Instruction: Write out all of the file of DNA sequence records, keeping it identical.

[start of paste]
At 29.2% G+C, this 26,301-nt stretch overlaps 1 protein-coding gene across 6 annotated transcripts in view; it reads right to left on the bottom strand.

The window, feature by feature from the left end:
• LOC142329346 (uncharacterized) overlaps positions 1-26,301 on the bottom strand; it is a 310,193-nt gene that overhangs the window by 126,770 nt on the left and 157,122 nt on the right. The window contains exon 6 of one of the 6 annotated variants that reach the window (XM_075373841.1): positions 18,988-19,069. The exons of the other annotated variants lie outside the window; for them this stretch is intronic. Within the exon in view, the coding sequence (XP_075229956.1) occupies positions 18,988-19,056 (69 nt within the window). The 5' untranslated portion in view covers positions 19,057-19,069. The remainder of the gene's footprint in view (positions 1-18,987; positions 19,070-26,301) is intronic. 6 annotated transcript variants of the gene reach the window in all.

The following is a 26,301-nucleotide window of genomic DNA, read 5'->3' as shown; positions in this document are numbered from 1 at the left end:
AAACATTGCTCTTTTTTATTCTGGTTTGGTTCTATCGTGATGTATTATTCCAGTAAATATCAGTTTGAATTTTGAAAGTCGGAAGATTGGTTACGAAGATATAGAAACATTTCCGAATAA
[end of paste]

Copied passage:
At 29.2% G+C, this 26,301-nt stretch overlaps 1 protein-coding gene across 6 annotated transcripts in view; it reads right to left on the bottom strand.

The window, feature by feature from the left end:
• LOC142329346 (uncharacterized) overlaps positions 1-26,301 on the bottom strand; it is a 310,193-nt gene that overhangs the window by 126,770 nt on the left and 157,122 nt on the right. The window contains exon 6 of one of the 6 annotated variants that reach the window (XM_075373841.1): positions 18,988-19,069. The exons of the other annotated variants lie outside the window; for them this stretch is intronic. Within the exon in view, the coding sequence (XP_075229956.1) occupies positions 18,988-19,056 (69 nt within the window). The 5' untranslated portion in view covers positions 19,057-19,069. The remainder of the gene's footprint in view (positions 1-18,987; positions 19,070-26,301) is intronic. 6 annotated transcript variants of the gene reach the window in all.

The following is a 26,301-nucleotide window of genomic DNA, read 5'->3' as shown; positions in this document are numbered from 1 at the left end:
AAACATTGCTCTTTTTTATTCTGGTTTGGTTCTATCGTGATGTATTATTCCAGTAAATATCAGTTTGAATTTTGAAAGTCGGAAGATTGGTTACGAAGATATAGAAACATTTCCGAATAA